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Wave Sweeps GOP to Control of N.C. Legislature
By Bryan Warner
Published: Nov. 3, 2010
RALEIGH - For the first time since 1898, Republicans will hold a majority of seats in both the N.C. House and N.C. Senate when lawmakers return to Raleigh in January.
On an election night that saw Republicans win back the U.S. House for the first time since 2006 and pick up seats in the U.S. Senate, the state GOP flipped control of the N.C. General Assembly.
Unofficial results indicate that Republicans will enjoy a 31-19 margin in the N.C. Senate. With four N.C. House races still too close to call, Republicans may have somewhere between a 66-54 and 70-50 advantage in that body. If those numbers hold, Republicans will have a veto-proof majority in the N.C. Senate, but fall at least two votes shy of the three-fifths needed in the N.C. House to override a veto by Democratic Gov. Bev Perdue.
Before the election, Democrats held a 68-52 and a 30-20 advantage in the respective chambers.
North Carolina was one of 12 states that saw partisan control change hands in at least one house, and was one of five states to see both chambers flip, according to the National Conference of State Legislatures.
The change in partisan control of the N.C. legislature comes at a critical time, as next year lawmakers will take up redistricting based on the latest U.S. census. That process will draw congressional and legislative voting maps for the next decade and could play a significant role in the outcome of elections for years to come.
The newly minted Republican majority will also face a looming $3.5 billion budget shortfall and uncertain federal financial support for such programs as Medicaid.
On a night when Republicans surpassed their U.S. House gains of 1994, North Carolina’s Democratic congressional incumbents were spared the losses seen in other states. The only exception appeared to be Rep. Bob Etheridge. Unofficial results indicate that he lost his reelection bid by less than 2,000 votes to Republican challenger Renee Ellmers. A recount is likely in this race where about 188,000 votes were cast.
All five of the state’s incumbent Republican members of Congress won reelection, as did U.S. Sen. Richard Burr, who defeated Democratic Secretary of State Elaine Marshall, 54-42 percent. That race saw Burr hold a significant fund raising advantage over Marshall, who emerged from a contentious Democratic primary election that stretched into late June.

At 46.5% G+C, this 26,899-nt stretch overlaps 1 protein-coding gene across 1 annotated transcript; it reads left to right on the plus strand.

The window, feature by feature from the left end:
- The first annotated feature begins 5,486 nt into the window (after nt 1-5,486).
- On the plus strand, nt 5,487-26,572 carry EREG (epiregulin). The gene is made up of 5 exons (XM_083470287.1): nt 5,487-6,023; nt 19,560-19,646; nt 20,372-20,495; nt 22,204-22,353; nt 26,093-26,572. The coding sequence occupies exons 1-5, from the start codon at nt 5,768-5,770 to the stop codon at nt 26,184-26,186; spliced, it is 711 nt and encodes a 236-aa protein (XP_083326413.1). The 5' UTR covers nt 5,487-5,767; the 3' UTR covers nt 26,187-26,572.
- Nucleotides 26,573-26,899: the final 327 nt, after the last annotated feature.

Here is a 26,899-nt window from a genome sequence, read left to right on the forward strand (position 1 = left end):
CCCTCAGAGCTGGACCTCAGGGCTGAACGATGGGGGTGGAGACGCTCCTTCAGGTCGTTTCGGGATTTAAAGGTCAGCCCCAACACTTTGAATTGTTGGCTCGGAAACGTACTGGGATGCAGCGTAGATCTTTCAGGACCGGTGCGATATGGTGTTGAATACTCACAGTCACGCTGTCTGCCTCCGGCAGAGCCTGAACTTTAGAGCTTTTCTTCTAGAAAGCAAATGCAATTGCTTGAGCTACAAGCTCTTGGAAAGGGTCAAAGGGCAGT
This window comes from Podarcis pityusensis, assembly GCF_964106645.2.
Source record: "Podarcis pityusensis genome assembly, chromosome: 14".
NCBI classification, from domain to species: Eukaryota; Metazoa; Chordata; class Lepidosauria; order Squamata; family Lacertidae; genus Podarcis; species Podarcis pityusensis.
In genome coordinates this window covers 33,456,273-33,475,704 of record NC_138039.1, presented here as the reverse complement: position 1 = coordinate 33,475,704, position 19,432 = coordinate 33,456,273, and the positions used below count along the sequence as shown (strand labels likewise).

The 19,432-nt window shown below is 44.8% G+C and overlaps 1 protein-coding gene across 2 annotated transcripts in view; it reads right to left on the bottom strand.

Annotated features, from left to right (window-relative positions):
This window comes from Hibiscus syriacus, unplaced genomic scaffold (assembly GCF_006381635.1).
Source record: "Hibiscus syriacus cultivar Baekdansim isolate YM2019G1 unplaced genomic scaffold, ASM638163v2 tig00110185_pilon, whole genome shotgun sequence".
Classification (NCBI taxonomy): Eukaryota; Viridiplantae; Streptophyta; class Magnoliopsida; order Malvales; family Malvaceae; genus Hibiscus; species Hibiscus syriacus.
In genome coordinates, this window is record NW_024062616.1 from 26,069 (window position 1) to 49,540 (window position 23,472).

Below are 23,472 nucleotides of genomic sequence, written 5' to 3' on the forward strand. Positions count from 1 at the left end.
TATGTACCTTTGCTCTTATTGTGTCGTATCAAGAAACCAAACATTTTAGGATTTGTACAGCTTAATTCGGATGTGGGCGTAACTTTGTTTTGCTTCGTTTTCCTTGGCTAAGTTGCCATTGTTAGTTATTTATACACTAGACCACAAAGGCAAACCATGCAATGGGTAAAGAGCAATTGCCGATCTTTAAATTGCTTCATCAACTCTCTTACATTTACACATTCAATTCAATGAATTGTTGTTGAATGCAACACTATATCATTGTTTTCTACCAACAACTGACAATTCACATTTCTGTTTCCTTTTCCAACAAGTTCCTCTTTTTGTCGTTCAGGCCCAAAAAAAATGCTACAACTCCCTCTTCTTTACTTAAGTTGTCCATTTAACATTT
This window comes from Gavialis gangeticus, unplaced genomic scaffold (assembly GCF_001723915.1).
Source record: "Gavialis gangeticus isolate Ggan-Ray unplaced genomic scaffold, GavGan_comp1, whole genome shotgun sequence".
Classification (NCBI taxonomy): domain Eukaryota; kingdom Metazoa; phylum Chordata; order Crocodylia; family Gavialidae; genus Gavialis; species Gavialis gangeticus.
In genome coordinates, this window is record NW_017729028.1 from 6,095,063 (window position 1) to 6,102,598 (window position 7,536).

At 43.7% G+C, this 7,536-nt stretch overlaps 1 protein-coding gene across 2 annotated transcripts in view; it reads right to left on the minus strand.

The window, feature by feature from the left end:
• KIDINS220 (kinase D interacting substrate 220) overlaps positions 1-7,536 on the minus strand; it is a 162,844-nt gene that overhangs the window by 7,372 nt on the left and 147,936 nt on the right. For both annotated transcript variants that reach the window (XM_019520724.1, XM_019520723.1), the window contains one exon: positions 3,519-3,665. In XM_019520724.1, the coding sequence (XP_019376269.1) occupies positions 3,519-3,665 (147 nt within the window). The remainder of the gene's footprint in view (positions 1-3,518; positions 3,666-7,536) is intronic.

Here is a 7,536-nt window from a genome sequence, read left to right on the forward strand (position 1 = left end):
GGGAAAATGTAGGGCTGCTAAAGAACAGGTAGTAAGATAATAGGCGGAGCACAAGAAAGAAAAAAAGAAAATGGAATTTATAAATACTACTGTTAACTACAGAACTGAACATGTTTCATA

In North Carolina’s judicial races, Judge Barbara Jackson won a seat on the N.C. Supreme Court over fellow N.C. Court of Appeals Judge Bob Hunter. With Jackson’s win, women will comprise a majority on the state’s highest court, including Chief Justice Sarah Parker.
All four incumbent N.C. Court of Appeals judges up for reelection won another eight-year term.
In the race to fill the appeals court seat vacated by Judge Jim Wynn, Judge Cressie Thigpen -- appointed by Perdue to fill the seat until the election -- and former N.C. Court of Appeals Judge Doug McCullough led the crowded field of 13 candidates, with 20 percent and 15 percent of the vote, respectively. Though judicial races are nonpartisan, Thigpen enjoyed the support of the state Democratic Party and McCullough received the backing of state Republicans.
In this race, voters were given the chance to rank their top three choices in order of preference. This was the first time in the nation that “instant runoff voting” has been used on a statewide basis.
As the top two vote getters, Thigpen and McCullough will face off in an “instant runoff,” during which, ballots where eliminated candidates are ranked first will be examined to see which of the two remaining contenders is ranked higher.
By an 85-14 percent margin, North Carolina voters approved a state constitutional amendment barring convicted felons from running for sheriff. The proposal came about after six convicted felons ran, and lost, in primary races for sheriff earlier this year.
Voter turnout appeared to be about 43 percent in this year’s election, which would be on par with most midterm elections in the past three decades, according to the State Board of Elections. Turnout was at 47 percent in 2002 and 37 percent in 2006, a year without a U.S. Senate race on the ballot. The 2008 presidential election saw 70 percent turnout in North Carolina.